Jackie

#13 Angie in VA

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Posted 10 November 2010 - 06:52 PM

Here are a few possibilities:

The topics with asterisks are those I've researched and have good lists of resources for. If anyone is contemplating one of these courses, I can post the resources I have.

Jackie


Yes, please!!!

#14 swimmermom3

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Posted 10 November 2010 - 06:59 PM

Yes, please!!!


I would not have thought to try and do Cultural Anthropology on our own, but Jackie set us up beautifully and my dd loves the reading. Jackie, we appreciate that there is lots to think about and question and yet, not a lot of busy work. Dd is happy with the essay topics and questions, but what we do the most of is talk, talk, and talk some more. The ethics part particularly fascinate her.

#15 KarenAnne

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Posted 10 November 2010 - 07:10 PM

I would not have thought to try and do Cultural Anthropology on our own, but Jackie set us up beautifully and my dd loves the reading. Jackie, we appreciate that there is lots to think about and question and yet, not a lot of busy work. Dd is happy with the essay topics and questions, but what we do the most of is talk, talk, and talk some more. The ethics part particularly fascinate her.


Okay, you've sold me on this one; please, Jackie! I already ordered the book about the anthropologist in the Himalayas after it was mentioned yesterday or today; how did I ever miss that???

I have always dreamed about, but never made a syllabi for, a course on the history of books, from the earliest preserved codexes and tablets through medieval manuscripts and Renaissance manuscript circles to print culture and the electronic era. At one time I had a list of articles about literary copyright, the shift to professional authorship, the rise of literary agents, etc. It would take a kid with a specific (and somewhat offbeat) interest, but I'm hoping I can interest dd in this at some point during high school.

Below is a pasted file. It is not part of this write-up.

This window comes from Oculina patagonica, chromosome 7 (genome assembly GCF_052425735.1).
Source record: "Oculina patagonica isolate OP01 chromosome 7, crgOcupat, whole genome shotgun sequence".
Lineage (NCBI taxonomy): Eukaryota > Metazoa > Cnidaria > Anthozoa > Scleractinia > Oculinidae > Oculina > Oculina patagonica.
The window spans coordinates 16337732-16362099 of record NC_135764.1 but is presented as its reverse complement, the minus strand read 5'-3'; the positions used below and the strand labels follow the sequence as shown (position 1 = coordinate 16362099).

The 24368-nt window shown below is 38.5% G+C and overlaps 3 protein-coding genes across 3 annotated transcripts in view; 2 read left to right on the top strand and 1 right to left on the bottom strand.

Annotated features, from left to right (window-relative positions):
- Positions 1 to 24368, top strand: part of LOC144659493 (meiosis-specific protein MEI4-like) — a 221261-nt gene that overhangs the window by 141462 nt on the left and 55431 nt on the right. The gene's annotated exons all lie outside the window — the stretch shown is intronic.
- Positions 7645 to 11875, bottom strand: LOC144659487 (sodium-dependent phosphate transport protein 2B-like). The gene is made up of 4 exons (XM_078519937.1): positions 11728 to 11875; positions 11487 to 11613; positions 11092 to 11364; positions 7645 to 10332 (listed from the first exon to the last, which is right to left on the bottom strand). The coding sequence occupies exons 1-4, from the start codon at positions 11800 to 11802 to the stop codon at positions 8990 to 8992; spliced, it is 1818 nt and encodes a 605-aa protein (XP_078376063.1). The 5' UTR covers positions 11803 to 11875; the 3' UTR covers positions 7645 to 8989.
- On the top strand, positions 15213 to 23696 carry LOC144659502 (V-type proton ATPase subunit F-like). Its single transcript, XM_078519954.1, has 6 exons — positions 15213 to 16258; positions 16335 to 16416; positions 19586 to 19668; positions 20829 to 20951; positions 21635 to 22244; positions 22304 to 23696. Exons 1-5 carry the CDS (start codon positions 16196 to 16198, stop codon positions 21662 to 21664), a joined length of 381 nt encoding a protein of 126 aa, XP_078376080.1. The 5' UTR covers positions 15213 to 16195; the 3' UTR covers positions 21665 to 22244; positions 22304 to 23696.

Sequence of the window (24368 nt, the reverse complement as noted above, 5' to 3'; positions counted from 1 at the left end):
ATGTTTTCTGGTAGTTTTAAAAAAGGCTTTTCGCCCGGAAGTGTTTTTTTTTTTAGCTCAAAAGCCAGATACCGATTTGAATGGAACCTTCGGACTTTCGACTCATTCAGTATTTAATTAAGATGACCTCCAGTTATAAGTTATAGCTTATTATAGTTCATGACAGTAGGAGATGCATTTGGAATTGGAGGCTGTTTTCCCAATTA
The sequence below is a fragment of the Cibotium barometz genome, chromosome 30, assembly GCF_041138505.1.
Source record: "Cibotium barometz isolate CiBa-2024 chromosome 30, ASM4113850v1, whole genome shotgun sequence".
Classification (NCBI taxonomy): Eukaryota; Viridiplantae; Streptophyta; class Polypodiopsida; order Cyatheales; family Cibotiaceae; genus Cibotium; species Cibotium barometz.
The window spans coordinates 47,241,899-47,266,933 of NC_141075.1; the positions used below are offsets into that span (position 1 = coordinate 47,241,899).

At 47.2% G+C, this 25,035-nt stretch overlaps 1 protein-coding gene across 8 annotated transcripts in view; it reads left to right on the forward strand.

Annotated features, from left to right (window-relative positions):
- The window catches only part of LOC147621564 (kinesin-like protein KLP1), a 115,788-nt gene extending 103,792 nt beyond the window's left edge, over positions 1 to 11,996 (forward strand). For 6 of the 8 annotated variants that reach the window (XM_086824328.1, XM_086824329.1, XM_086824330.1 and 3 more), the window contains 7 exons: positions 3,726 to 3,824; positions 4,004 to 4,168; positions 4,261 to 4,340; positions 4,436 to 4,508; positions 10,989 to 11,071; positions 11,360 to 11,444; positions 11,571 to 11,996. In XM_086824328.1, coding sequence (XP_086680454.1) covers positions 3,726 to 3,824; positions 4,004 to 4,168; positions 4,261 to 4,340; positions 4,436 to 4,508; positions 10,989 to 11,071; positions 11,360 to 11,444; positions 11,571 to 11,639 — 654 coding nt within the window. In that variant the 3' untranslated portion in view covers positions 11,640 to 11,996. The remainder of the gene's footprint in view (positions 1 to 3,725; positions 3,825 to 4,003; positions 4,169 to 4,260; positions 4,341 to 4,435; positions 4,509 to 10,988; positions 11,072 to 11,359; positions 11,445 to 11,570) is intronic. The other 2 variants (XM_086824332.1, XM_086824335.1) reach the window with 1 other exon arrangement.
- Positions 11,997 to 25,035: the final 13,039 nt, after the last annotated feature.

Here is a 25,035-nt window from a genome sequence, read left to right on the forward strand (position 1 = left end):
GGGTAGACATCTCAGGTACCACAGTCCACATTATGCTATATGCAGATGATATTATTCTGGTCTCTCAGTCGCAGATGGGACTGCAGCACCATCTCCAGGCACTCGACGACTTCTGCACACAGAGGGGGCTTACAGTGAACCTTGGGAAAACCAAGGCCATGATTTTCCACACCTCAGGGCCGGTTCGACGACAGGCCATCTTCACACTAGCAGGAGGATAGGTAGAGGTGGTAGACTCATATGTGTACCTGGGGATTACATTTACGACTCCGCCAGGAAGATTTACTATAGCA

#16 elegantlion

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Posted 10 November 2010 - 07:17 PM

We're looking at doing some unusual courses as well.

The Star Trek one for instance, other possibilities include:

Electronics
Film studies with stop motion animation
The skill of construction (my dh is a carpenter, probably an extra curricular)
Asian Studies (we are doing that this year, not a credit class)
History of the Arts ( use book The Creators) *idea from Corraleno

#17 Corraleno

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Posted 10 November 2010 - 09:06 PM

Okay, you've sold me on this one; please, Jackie! I already ordered the book about the anthropologist in the Himalayas after it was mentioned yesterday or today; how did I ever miss that???

Here is the resource list:

SPINES
Peoples & Cultures of the World, Prof. Edward Fischer, Teaching Company (24 lectures)
Conformity & Conflict: Readings in Cultural Anthropology, Spradley & McCurdey

ETHNOGRAPHIES & ADDITIONAL READINGS
Nisa: The Life and Words of a !Kung Woman, Marjorie Shostak (Africa, women's issues, biography)
The Yanomamo, Napoleon Chagnon (South America, warfare and aggression, classic ethnography)
Yanomami: The Fierce Controversy, Rob Borofsky (discussion of anthropological ethics relating to Chagnon's involvement with the Yanomamo)
The Serpent and the Rainbow, Wade Davis (rural Haiti, vodoun culture & colonialism, ethnobotanical research)
Love and Honor in the Himalayas, Ernestine McHugh (Asia, Nepalese village life, anthropological memoir)
Coming of Age in Second Life, Tom Boellstorff (U.S., ethnography of virtual communities, modern ethnography)

I chose the additional readings to cover a broad range of geographic areas, cultural topics, and genres. I can email you the syllabus I created for Lisa's DD, which correlates the additional readings with the spines, and provides a rough schedule and suggested writing assignments.

Jackie

#18 Corraleno

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Posted 10 November 2010 - 09:10 PM

Yes, please!!!

Let me know which ones you're interested in. Anthropology is the only list that's already done, the others I will have to go pull the books off the shelves and type up the list.